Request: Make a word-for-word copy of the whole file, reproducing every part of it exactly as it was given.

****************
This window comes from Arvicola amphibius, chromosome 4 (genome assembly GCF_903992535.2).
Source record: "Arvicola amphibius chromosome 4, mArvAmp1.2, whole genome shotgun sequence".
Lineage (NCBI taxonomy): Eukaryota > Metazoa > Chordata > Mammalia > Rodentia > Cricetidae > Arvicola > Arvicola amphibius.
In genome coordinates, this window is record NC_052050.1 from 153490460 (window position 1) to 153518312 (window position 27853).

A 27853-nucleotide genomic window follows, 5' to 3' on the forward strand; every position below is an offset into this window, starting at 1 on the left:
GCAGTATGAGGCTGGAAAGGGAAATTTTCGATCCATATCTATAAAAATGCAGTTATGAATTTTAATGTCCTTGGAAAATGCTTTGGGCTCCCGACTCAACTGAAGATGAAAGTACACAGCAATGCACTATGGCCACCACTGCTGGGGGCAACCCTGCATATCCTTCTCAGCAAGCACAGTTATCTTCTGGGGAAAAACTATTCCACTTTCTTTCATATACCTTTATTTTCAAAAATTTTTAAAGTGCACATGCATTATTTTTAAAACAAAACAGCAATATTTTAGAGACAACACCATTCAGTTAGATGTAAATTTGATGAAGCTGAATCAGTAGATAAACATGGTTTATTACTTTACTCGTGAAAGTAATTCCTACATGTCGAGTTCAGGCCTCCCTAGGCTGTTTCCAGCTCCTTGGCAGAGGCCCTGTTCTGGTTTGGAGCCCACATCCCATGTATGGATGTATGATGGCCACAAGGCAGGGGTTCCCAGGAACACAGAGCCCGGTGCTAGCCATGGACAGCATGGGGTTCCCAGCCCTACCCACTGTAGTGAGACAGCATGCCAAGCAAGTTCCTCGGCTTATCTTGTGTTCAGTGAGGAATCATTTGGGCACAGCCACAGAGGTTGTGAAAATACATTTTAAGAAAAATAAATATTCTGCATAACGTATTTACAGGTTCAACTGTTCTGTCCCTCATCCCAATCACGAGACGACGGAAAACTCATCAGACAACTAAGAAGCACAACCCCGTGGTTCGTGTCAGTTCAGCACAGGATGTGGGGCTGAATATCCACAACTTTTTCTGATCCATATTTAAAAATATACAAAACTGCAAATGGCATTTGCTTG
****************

This window comes from Arvicola amphibius, chromosome 4 (genome assembly GCF_903992535.2).
Source record: "Arvicola amphibius chromosome 4, mArvAmp1.2, whole genome shotgun sequence".
Lineage (NCBI taxonomy): Eukaryota > Metazoa > Chordata > Mammalia > Rodentia > Cricetidae > Arvicola > Arvicola amphibius.
In genome coordinates, this window is record NC_052050.1 from 153490460 (window position 1) to 153518312 (window position 27853).

A 27853-nucleotide genomic window follows, 5' to 3' on the forward strand; every position below is an offset into this window, starting at 1 on the left:
GCAGTATGAGGCTGGAAAGGGAAATTTTCGATCCATATCTATAAAAATGCAGTTATGAATTTTAATGTCCTTGGAAAATGCTTTGGGCTCCCGACTCAACTGAAGATGAAAGTACACAGCAATGCACTATGGCCACCACTGCTGGGGGCAACCCTGCATATCCTTCTCAGCAAGCACAGTTATCTTCTGGGGAAAAACTATTCCACTTTCTTTCATATACCTTTATTTTCAAAAATTTTTAAAGTGCACATGCATTATTTTTAAAACAAAACAGCAATATTTTAGAGACAACACCATTCAGTTAGATGTAAATTTGATGAAGCTGAATCAGTAGATAAACATGGTTTATTACTTTACTCGTGAAAGTAATTCCTACATGTCGAGTTCAGGCCTCCCTAGGCTGTTTCCAGCTCCTTGGCAGAGGCCCTGTTCTGGTTTGGAGCCCACATCCCATGTATGGATGTATGATGGCCACAAGGCAGGGGTTCCCAGGAACACAGAGCCCGGTGCTAGCCATGGACAGCATGGGGTTCCCAGCCCTACCCACTGTAGTGAGACAGCATGCCAAGCAAGTTCCTCGGCTTATCTTGTGTTCAGTGAGGAATCATTTGGGCACAGCCACAGAGGTTGTGAAAATACATTTTAAGAAAAATAAATATTCTGCATAACGTATTTACAGGTTCAACTGTTCTGTCCCTCATCCCAATCACGAGACGACGGAAAACTCATCAGACAACTAAGAAGCACAACCCCGTGGTTCGTGTCAGTTCAGCACAGGATGTGGGGCTGAATATCCACAACTTTTTCTGATCCATATTTAAAAATATACAAAACTGCAAATGGCATTTGCTTG